AUTO: MAR 05 NASCAR Cup Series Pennzoil 400 presented by Jiffy Lube
AUTO: MAR 05 NASCAR Cup Series Pennzoil 400 presented by Jiffy Lube

NASCAR’s weekend schedule for Las Vegas

NASCAR teams take on an intermediate track for the first time this season.

Trackhouse Racing is tied with Richard Childress Racing for wins in that period. Hendrick Motorsports leads the Chevy contingent with 22 victories in the Next Gen era.

To have more than one organization winning regularly is a change for Chevrolet.

After Stewart-Haas Racing left Chevrolet for Ford in 2017, RCR and Chip Ganassi Racing were the next level Chevrolet teams to Hendrick on the track.

RCR had four wins from 2017-21. Chip Ganassi Racing had eight wins during that time. Trackhouse Racing purchased Chip Ganassi Racing’s two charters in June 2021. Ganassi left NASCAR after that season.

So how does the improved performance by Trackhouse and Richard Childress Racing impact Hendrick?

“I think it’s fairly similar to how we look at our four teams within our walls,” Jeff Gordon, vice chairman at Hendrick Motorsports, told NBC Sports. “Those are the ones that we hope that we’re having to beat. That’s a good problem to have on Monday, is talk about one of them that won and how the other three helped and shared information. … I think it’s the same way with the other key partner Chevy teams.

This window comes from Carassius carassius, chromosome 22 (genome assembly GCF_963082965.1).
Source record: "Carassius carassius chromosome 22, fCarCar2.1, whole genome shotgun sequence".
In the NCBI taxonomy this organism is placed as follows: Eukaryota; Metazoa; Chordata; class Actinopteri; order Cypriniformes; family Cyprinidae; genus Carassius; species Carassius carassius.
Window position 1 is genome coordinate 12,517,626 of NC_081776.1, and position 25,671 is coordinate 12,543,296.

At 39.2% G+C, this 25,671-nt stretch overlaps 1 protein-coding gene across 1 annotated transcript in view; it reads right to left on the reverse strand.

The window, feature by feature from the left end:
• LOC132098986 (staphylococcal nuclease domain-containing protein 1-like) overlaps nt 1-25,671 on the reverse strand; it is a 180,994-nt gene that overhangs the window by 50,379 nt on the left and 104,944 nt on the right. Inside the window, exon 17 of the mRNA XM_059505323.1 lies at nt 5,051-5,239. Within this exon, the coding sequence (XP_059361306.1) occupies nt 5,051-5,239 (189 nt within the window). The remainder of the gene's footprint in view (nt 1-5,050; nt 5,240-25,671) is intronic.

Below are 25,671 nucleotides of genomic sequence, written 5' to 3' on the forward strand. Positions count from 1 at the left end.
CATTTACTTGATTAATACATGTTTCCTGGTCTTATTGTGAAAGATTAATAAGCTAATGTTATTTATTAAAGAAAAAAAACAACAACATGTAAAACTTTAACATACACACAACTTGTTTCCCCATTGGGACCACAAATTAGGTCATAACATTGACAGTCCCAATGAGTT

“If we’re working together, then we should be elevating the whole brand and all of success within the sport and give us more opportunity to win.”

William Byron’s Daytona 500 victory marked the first for Hendrick Motorsports in that event since 2014. Richard Childress Racing’s Kyle Busch leads the points after two races. Suarez gave Chevrolet a sweep of the first two Cup races with his Atlanta win.

“We were congratulating Trackhouse (after Atlanta) and Trackhouse was congratulating us from Daytona,” Gordon said. “Even though we’re all trying to go win and we want to win ourselves, selfishly, but at the same time, we’re happy for them when they get it done because it makes Chevrolet happy. We see Chevrolet’s commitment. Their increased commitment has been significant in racing and NASCAR.”

3. Pit crew change

Last weekend’s race at Atlanta saw the first pit crew change of the season for a Cup team.

Kyle Busch’s Richard Childress Racing team opened the season with Josh Sobecki as the jackman in the Daytona 500. During that race, Busch had to return to the pits after a stop because the left front tire was not secure. The car was dropped from the jack — the driver’s signal to go — before the left front tire had been tightened.